Which Button Will You Push?

When it comes to the way you live each day, do you spend more time acting or reacting? If the latter, what one commitment can you make to be more intentional in the year to come?
Jonathan Fields

Living reactively leaves one out of control, at the whim of circumstance, and forever on the verge of panic. Proactive living, however, can have the opposite danger. Too much planning can leave one rigid, stuck, and unable to respond to changing conditions. A balance must be struck.

The balance I strive for is one of intentionality plus responsiveness.

Reactivity gets me into trouble when there is no pause for me to insert my intentions into the space after someone or something has acted in my environment. If someone presents a proposal and I start critiquing it without thinking about it enough to understand how it relates to my goals and intentions, I have reacted but not been responsive. I will almost certainly react out of a desire to maintain my sense of correctness, avoid looking foolish, achieve higher status, or some other form of defensiveness.

In order to respond productively, I need to know what my big goal is and how I want to be in relationship with the people around me, and to filter all new information and events through that lens before taking action.

In order to take the time to respond, I have to cultivate:

  • comfort with the period of not knowing how I will respond,
  • ease with silence,
  • courage to be vulnerable enough to be influenced,
  • confidence in my own knowledge and capabilities, and
  • commitment to how I want to engage with people and circumstances.

Jonathan Fields asks what one commitment can I make to be more intentional in the new year. This is a great question.

It would be easiest to say that I commit to the big goal of “being responsive”, but that commitment is too broad to be easy to practice. To be effective, I must focus on one element at a time before I can practice integrating them.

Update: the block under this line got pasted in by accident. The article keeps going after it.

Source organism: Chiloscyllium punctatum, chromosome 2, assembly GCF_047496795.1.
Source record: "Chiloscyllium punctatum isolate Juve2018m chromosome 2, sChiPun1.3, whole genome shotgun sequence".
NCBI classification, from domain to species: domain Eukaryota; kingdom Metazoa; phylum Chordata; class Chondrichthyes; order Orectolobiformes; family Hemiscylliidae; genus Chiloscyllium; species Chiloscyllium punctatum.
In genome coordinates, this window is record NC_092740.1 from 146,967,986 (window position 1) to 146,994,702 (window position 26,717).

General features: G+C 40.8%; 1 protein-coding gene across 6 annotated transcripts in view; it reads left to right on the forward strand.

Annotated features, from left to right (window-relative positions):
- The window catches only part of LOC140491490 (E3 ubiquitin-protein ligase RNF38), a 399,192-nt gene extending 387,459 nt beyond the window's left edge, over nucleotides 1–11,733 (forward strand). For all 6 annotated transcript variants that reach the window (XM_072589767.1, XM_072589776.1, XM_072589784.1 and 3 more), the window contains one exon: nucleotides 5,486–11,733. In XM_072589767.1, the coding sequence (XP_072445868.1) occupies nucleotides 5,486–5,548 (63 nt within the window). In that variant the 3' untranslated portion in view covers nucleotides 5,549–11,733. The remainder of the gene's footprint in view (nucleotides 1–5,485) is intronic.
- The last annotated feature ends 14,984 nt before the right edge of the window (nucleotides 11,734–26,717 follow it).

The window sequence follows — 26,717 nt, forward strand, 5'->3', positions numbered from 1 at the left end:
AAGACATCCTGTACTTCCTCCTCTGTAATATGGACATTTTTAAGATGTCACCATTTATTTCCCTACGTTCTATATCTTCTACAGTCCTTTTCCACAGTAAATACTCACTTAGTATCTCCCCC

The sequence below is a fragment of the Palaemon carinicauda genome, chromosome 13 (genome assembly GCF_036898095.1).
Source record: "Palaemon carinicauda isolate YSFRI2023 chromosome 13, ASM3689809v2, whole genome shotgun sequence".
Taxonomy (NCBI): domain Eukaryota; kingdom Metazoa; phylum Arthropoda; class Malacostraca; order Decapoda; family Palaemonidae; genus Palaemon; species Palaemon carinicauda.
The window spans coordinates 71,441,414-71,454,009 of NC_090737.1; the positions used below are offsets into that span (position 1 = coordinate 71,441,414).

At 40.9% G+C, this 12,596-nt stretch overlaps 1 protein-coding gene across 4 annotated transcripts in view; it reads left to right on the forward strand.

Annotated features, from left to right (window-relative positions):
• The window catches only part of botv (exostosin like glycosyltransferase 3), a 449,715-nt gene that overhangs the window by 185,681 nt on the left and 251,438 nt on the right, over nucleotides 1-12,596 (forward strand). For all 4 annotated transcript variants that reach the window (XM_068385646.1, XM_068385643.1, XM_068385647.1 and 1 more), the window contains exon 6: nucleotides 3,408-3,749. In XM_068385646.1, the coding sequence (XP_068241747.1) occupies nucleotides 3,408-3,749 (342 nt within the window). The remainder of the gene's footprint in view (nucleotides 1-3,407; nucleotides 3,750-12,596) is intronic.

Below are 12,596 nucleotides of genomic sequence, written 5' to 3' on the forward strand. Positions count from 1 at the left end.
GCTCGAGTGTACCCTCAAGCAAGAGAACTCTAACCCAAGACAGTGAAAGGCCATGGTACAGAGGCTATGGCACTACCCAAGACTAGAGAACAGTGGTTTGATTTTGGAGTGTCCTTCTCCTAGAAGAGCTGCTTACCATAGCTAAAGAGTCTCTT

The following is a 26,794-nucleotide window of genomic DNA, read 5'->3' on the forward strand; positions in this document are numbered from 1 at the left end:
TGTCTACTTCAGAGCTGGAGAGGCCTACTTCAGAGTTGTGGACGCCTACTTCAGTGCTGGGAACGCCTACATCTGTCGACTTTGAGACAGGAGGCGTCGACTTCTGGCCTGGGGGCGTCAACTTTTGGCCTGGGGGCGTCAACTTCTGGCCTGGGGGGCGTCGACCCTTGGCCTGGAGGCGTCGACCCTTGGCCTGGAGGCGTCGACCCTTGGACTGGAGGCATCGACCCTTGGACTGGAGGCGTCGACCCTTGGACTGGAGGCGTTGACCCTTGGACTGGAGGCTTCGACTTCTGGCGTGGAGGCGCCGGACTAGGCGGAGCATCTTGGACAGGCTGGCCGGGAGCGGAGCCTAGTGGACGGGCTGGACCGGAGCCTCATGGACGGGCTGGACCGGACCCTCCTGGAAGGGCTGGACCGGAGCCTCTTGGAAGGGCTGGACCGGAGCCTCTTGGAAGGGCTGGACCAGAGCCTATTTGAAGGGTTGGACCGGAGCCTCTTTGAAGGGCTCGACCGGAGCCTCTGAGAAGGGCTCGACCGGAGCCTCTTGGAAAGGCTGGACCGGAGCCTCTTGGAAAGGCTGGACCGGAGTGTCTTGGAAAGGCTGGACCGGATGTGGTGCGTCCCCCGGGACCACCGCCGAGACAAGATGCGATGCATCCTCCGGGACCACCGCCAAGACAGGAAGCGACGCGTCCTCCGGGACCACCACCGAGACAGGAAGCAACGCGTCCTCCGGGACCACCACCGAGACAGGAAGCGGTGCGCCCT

Comfort with not knowing how I will respond is an element that I worked on deeply last year as part of my Co-Active coaching training.

I already have a meditation practice for cultivating ease with silence. And I have seen a growing ease with silence in my coaching work. In fact, a client of mine who is a coaching student recently told me that one of the things she is learning from observing me is that she needs to cultivate ease with silence so she can offer her clients the space I offer her.

The courage to be vulnerable enough to be influenced, confidence in my own knowledge and capabilities, and commitment to how I want to engage with people and circumstances are the elements of responsive engagement that I want to focus on developing. These are interconnected.

Cultivating the courage to be vulnerable is easiest when I am confident in my knowledge and capabilities. If I doubt my capabilities, I tend to erect rigid boundaries of control. I refuse to let others influence me because I fear that I will be influenced out of myself and away from my goals and values. And when I hold those strong boundaries, I am not connecting with people as people. Instead, I see them as obstacles or tools to use.

The linchpin is my confidence in my knowledge and capabilities. So, the most useful commitment I can make to be more intentional in the coming year is to stop being self-deprecating and claim the full extent of my knowledge and expertise.

This will allow me to set intentions for specific projects and continually reorient myself back to the goals and desired process as facts and circumstances change.

Being responsive relieves the anxiety that pushes me into reactivity. And when I am not reactive, I can take forward-moving action. It is a virtuous cycle.

This is part of Quest 2017, a 12-prompt process for annual planning. The prompt was provided by Jonathan Fields, author of How to Live a Good Life: Soulful Stories, Surprising Science and Practical Wisdom, a wake-up call and a path to possibility, complete with 30-days of inspiring, actionable explorations.

Jonathan’s current focus, Good Life Project, is a global movement that inspires, educates, connects, and supports mission-driven individuals in the quest to live better, more engaged, connected, and aligned lives.

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